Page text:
Feel free to look at the code: http://svnview.digium.com/svn/asterisk/branches/11/res/res_agi.c?revision=374428&view=markup - goto line 1449.  

Based on the attached debug log, it looks to me like it does.  It doesn't display an error until line 1528.  Am I missing something?

By: cloos (cloos) 2013-02-13 14:53:43.206-0600

I see why conenct(2) doesn’t fail right away; ast sets O_NONBLOCK.

When I tried a quick test with netcat(1) listen(2)ing on and nc6(1) (which also uses O_NONBLOCK) trying to connect(2) to ::1, I got EINPROGRESS.

The fact that res_agi.c ignores EINPROGRESS leads to the connection miss showing up later than it otherwise would.

Giving up O_NONBLOCK is too much of a loss, so that clearly is not an option.

connect(2) suggests poll(2)ing for writeability on the socket(7) whenever EINPROGRESS is set; I do not know whether doing so will help this case.  That would need a test.

This is an interesting issue.

(And I see that deb still defaults localhost to both and ::1 in wheezy and sid, so this will be an issue long term.  Or at least until everyone uses v6 by default. ☺)

By: Michael L. Young (elguero) 2013-02-14 15:45:50.550-0600

Okay, Jeremy and cloos, thanks for sticking with this.  This has been an interesting issue, as cloos said.

Based on cloos' findings, I started messing around with the code.  It looks like we were attempting to poll but never checking if we were actually connected.  The polling was also happening later on then bailing out so the other addresses available for the hostname were never checked.

Please try out the following patch, [^asterisk-21065_poll_correctly_v2.diff], and confirm if that takes care of it.

I did some local testing and it appears to be working well.

I took a look at a fresh install of CentOS 6 and see that they are also using localhost for both and ::1.

cloos, do you think this is the right approach?

Thank you for your persistence... hopefully this takes care of it!

By: cloos (cloos) 2013-02-14 16:44:32.892-0600

If I’m reading the patch correctly, it will log a warning for each ip which failed, so the reporter could expect a warning every time the agi is called.  Of course, maybe that is a Good Thing™.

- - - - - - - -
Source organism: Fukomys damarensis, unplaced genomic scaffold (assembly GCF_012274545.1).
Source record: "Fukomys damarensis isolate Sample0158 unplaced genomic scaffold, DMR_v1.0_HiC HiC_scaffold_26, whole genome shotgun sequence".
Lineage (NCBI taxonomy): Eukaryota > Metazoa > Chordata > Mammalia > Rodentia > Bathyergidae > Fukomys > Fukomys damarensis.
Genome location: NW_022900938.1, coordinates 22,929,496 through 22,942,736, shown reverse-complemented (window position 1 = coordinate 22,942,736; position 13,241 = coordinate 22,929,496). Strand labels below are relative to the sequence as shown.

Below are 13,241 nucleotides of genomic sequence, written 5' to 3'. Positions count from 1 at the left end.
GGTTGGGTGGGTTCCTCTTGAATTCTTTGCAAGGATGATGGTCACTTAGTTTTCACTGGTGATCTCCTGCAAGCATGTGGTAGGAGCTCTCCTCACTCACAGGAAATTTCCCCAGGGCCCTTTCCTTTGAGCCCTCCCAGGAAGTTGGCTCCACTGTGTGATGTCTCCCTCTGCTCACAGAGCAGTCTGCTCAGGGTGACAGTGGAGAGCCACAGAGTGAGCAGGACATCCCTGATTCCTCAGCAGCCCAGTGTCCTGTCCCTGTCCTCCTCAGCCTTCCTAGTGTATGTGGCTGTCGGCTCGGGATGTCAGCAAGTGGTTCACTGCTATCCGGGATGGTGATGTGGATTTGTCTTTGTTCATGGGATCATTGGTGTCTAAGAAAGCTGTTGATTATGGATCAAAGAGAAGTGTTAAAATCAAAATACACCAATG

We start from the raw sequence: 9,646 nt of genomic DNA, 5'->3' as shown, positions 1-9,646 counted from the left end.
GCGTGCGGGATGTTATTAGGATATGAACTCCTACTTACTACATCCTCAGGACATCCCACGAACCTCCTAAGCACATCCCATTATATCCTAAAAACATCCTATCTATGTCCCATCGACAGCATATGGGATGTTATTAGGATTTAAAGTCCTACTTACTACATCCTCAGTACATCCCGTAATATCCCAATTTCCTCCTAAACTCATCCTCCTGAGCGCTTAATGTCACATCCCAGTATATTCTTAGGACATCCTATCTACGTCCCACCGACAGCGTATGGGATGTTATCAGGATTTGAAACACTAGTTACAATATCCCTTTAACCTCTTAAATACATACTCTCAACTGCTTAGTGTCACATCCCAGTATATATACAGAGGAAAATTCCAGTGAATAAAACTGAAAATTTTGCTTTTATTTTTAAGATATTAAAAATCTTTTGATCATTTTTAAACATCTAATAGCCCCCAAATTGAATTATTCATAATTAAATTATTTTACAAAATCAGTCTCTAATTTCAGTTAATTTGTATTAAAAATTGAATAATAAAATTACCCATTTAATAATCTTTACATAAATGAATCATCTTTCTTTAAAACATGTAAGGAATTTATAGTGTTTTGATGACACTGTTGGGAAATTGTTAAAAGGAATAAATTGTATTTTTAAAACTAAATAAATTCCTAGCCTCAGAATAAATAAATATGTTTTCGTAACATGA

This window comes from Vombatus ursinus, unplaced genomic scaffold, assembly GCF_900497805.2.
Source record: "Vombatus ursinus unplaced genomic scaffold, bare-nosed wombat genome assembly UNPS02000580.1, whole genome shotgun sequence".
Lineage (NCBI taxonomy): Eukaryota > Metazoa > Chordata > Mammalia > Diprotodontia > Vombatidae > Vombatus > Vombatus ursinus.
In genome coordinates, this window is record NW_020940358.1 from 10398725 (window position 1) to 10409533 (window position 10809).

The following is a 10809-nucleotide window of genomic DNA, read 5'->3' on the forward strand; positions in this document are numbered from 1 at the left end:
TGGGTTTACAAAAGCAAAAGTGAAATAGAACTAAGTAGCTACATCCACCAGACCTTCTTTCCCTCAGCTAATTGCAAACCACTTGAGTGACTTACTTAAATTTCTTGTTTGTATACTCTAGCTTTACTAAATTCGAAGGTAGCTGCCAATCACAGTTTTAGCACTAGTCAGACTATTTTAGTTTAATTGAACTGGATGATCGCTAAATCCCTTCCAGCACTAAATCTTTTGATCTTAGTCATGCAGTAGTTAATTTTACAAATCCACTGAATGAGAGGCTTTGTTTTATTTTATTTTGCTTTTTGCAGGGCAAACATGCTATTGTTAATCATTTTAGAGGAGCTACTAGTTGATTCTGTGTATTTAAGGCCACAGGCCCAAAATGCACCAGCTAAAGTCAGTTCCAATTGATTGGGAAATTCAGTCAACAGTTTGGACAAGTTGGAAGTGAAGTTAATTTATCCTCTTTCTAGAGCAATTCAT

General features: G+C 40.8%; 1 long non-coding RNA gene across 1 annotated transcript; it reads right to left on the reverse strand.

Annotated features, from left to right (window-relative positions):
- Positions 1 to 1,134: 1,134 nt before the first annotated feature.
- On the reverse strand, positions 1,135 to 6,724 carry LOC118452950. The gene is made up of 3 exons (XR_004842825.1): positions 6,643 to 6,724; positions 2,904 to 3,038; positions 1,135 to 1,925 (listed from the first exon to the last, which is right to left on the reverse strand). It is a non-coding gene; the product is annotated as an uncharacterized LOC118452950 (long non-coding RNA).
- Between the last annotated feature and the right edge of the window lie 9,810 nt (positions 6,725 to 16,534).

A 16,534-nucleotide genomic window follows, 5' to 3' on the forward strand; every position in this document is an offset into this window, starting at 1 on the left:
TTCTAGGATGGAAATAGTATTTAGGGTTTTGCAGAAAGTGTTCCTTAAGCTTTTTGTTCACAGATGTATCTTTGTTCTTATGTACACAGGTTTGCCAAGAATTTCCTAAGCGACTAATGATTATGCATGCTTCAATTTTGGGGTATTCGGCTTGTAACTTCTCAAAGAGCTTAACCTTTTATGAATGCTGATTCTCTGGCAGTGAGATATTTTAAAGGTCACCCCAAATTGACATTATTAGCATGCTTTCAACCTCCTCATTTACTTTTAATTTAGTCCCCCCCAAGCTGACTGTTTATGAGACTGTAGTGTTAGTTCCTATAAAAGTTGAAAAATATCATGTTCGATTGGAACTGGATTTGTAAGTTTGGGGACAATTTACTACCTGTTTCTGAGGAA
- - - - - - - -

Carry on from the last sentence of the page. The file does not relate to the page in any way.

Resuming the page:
Also, if getsockopt(2) returns negative then errno will be its error and not SO_ERROR.  Perhaps that cannot happen in this case?  I’m too tired to be sure just now.

+1 to ship it (as a bug fix and not as a new feature).

By: Michael L. Young (elguero) 2013-02-14 17:15:25.361-0600

Yep, it will log a warning every time the connect fails... I thought it might help a user to know that it is trying multiple addresses.  If it is too verbose, we can always change it.

The patch is kind of using errno for two purposes.  Like you mentioned, getsockopt(2) can return negative and errno will be the error.  If there is no error, then errno will be set to SO_ERROR.  I am only checking errno since I am using it for a dual purpose.  I could always change that if it is confusing.  I just may do that anyway for code readability purposes.

I created this patch against 11 and will put it up for review as a bug fix.  I can see that the intent of the code was to have this behavior so I think it is just a behavior that was there but not working properly, rather than a new feature.

By: Michael L. Young (elguero) 2013-02-14 17:39:23.015-0600

Updated patch.

By: Jeremy Kister (jkister) 2013-02-14 21:24:27.373-0600

I added localhost back to ::1 so that localhost is multihomed on ipv4 and ipv6.  my daemon is still only listening on ipv4.

the new code makes asterisk try to connect to ::1:4573 which fails then tries, succeeds and continues.

[Feb 14 22:18:10] WARNING[2861][C-00000000]: res_agi.c:1525 launch_netscript: Connecting to '[::1]:4573' failed for url 'agi://localhost/url=http%3A%2F%2Fexample.com%2Fcgi-bin%2Favxml': Connection refused
   -- Playing 'local/tts/bbWHEJViRO68xuFMQnHPRDQMIvkKTr8R4________For_fur' (escape_digits=0123456789*#) (sample_offset 0)
   -- <SIP/143-00000000>AGI Script agi://localhost/url=http%3A%2F%2Fexample.com%2Fcgi-bin%2Favxml completed, returning 4
 == Spawn extension (VXML, s, 3) exited non-zero on 'SIP/143-00000000'

this is the behavior i thought asterisk was trying to have when [i asked someone to check out the code|https://issues.asterisk.org/jira/browse/ASTERISK-21065?focusedCommentId=202868&page=com.atlassian.jira.plugin.system.issuetabpanels:comment-tabpanel#comment-202868].  good work..

By: Michael L. Young (elguero) 2013-02-22 10:39:51.018-0600

Adding final patch here that will be committed.

By: Jeremy Kister (jkister) 2013-02-23 01:07:49.876-0600

applied final patch to 11.2.1.  works as intended!  thanks.